With New York City having fully vaccinated more than 450,000 people and a vaccine surge expected by April, it’s all too easy to start envisioning the good-old-days. But many aspects of city living may never quite be what they were. To account for that, the MTA has predicted a “new normal” ridership that will stabilize “in 2023 and 2024 between 80% and 92% of pre-pandemic levels,” according to a press release. And though the agency has staved off subway and bus service cuts through 2022, they warn that they may still eventually make cuts to adapt to reduced ridership.
In October, despite some of the lowest rental prices in years, there were 16,145 vacant apartments in Manhattan, according to the Post. And though there was an end-of-year sales surge, it’ll take some time for the market to stabilize and for a new crop of residents to replace though who fled to the suburbs.
Tied into residential real estate is the work-from-home status that many New Yorkers have adopted over the past year. Likewise, many companies have given up their office space. According to Savills’ New York 2020 Q4 Market Report, the commercial vacancy rate in December was 15.1 percent, the highest in at least two decades. And it’s not likely that there will be a surge to fill this space, as many companies are permanently moving to a remote work environment.
So with fewer residents and commuters, it’s a no-brainer that public transit will be affected. Currently, ridership is about a third of pre-pandemic levels on the subway and about half on buses.
When the agency adopted its 2021 budget and four-year financial plan in December, they were projecting a deficit of $15.9 billion through 2024, the worst financial crisis in its history. To make up the shortfall, on the table was laying off thousands of employees, cutting subway and bus service by up to 40 percent, increasing fares, and eliminating unlimited MetroCards.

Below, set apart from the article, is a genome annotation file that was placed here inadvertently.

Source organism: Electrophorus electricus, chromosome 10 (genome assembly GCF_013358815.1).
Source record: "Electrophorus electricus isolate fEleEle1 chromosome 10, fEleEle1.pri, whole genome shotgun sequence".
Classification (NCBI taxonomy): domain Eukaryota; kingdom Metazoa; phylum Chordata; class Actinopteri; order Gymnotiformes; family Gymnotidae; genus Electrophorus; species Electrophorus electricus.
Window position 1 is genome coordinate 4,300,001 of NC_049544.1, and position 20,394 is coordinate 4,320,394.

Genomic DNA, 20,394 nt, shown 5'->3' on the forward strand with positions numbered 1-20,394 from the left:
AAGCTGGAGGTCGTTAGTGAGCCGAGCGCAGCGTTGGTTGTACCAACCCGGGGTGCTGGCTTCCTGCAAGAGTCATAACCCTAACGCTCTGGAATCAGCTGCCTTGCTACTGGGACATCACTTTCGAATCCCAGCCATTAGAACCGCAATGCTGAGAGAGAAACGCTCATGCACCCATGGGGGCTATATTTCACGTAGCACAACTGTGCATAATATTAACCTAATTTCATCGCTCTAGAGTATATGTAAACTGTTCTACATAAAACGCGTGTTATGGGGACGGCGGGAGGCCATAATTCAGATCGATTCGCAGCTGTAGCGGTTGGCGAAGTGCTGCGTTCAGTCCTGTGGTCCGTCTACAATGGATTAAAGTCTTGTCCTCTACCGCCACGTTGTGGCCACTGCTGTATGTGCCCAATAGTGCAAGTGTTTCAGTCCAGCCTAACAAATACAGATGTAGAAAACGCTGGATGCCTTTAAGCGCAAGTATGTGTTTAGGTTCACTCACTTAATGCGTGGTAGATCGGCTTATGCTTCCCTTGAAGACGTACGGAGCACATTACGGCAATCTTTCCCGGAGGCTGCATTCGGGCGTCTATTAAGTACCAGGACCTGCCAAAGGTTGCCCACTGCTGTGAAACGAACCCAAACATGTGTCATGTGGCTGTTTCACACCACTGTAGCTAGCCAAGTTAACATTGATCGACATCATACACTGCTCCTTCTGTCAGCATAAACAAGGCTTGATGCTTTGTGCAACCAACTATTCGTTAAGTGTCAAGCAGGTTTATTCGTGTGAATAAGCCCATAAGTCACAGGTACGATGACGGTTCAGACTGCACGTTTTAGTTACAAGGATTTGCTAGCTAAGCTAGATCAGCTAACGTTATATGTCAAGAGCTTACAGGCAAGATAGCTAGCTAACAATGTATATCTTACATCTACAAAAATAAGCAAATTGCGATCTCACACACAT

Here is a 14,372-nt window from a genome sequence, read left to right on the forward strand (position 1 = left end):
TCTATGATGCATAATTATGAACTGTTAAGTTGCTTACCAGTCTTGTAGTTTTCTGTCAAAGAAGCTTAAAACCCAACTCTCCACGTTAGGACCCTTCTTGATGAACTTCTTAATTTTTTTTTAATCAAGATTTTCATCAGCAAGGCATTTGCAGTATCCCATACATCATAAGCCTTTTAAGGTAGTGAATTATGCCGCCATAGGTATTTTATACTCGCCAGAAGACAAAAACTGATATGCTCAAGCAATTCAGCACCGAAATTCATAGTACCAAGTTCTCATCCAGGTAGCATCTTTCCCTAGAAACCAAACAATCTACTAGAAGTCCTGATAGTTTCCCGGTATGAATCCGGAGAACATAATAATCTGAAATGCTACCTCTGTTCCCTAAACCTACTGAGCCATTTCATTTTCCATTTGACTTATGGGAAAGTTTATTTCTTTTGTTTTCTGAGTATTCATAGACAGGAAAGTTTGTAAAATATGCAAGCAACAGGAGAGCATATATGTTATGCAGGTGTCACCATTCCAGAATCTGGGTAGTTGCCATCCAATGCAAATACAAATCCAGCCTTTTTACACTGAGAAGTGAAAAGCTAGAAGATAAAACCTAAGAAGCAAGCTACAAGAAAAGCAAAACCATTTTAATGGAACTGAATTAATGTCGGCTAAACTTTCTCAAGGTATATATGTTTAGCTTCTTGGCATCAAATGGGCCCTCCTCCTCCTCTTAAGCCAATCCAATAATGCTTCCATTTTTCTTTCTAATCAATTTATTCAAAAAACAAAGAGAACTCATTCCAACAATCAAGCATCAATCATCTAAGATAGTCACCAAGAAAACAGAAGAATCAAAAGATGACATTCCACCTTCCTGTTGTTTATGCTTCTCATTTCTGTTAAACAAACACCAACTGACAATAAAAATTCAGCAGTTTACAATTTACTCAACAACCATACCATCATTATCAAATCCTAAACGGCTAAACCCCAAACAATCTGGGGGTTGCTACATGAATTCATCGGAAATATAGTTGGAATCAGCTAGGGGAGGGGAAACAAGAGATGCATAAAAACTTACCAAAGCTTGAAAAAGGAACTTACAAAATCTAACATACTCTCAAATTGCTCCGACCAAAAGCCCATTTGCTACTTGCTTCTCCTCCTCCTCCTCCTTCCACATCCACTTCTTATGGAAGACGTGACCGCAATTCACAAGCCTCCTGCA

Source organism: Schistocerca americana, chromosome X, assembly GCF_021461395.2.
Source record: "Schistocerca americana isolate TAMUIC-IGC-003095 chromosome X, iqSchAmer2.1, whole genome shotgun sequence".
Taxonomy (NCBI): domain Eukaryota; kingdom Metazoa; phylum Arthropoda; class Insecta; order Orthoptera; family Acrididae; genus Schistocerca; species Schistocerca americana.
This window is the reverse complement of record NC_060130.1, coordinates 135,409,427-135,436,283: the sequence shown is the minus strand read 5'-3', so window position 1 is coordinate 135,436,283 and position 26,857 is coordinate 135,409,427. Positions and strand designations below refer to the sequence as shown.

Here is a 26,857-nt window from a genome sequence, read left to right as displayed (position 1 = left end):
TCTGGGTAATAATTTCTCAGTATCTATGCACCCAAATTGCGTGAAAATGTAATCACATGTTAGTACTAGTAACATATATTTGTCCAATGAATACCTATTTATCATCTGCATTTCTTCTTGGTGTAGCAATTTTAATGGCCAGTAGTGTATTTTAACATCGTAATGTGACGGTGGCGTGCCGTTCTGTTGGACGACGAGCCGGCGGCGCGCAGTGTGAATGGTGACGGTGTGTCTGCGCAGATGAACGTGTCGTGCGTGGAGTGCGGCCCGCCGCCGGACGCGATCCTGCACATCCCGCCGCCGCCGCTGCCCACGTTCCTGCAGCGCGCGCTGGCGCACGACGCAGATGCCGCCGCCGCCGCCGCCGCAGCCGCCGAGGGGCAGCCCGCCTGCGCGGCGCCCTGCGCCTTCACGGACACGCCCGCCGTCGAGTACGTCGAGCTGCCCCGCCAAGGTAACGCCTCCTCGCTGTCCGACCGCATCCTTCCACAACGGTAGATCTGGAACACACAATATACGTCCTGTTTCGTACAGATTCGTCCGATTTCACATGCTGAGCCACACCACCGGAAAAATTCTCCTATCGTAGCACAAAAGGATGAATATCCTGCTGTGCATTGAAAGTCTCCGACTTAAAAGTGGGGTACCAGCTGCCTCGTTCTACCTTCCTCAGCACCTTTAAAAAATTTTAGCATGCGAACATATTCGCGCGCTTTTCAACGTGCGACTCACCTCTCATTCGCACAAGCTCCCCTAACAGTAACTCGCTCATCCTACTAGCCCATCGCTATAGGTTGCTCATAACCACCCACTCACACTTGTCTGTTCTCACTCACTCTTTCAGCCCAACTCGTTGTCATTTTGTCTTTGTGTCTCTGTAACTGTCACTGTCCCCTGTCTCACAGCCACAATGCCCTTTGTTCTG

In a board meeting yesterday, however, MTA Chairman Pat Foye said, “We have been able to eliminate the worst-case service reductions that had been previously on the table for 2021. With improved financial results from last year, we are now able to take these worst-case reductions off the table in 2022 as well.” This is thanks to the $8 billion in federal funding the MTA received last year, nearly $3 billion loans, and $1.5 billion in various additional resources.
In addition, President Biden’s $1.9 trillion stimulus package includes $30 billion for public transportation, $6 billion of which is earmarked for the MTA. This will help offset the $8 billion deficit the agency still faces over the next four years.
The MTA will also increase its revenue through toll hikes at its nine bridges and tunnels. These will take effect in April and are expected to raise $62 million in 2021 and $116 million annually as of 2022.
With the agency at least temporarily out of the woods, they will begin their five-year, $55 billion modernization plan (the largest capital plan in their history), which was not able to commence in 2020 due to the pandemic. According to the Wall Street Journal, the MTA “expects to commit at least $6.2 billion in new spending in 2021 on fixing and upgrading tracks, signals and infrastructure.” Janno Lieber, the MTA’s chief development officer, said in yesterday’s board meeting that this could increase to $7 or $10 billion depending on what federal funding is received this year.
But despite everything, the MTA maintains that additional “worst-case” reductions remain on the table in 2023 and 2024 without federal aid.
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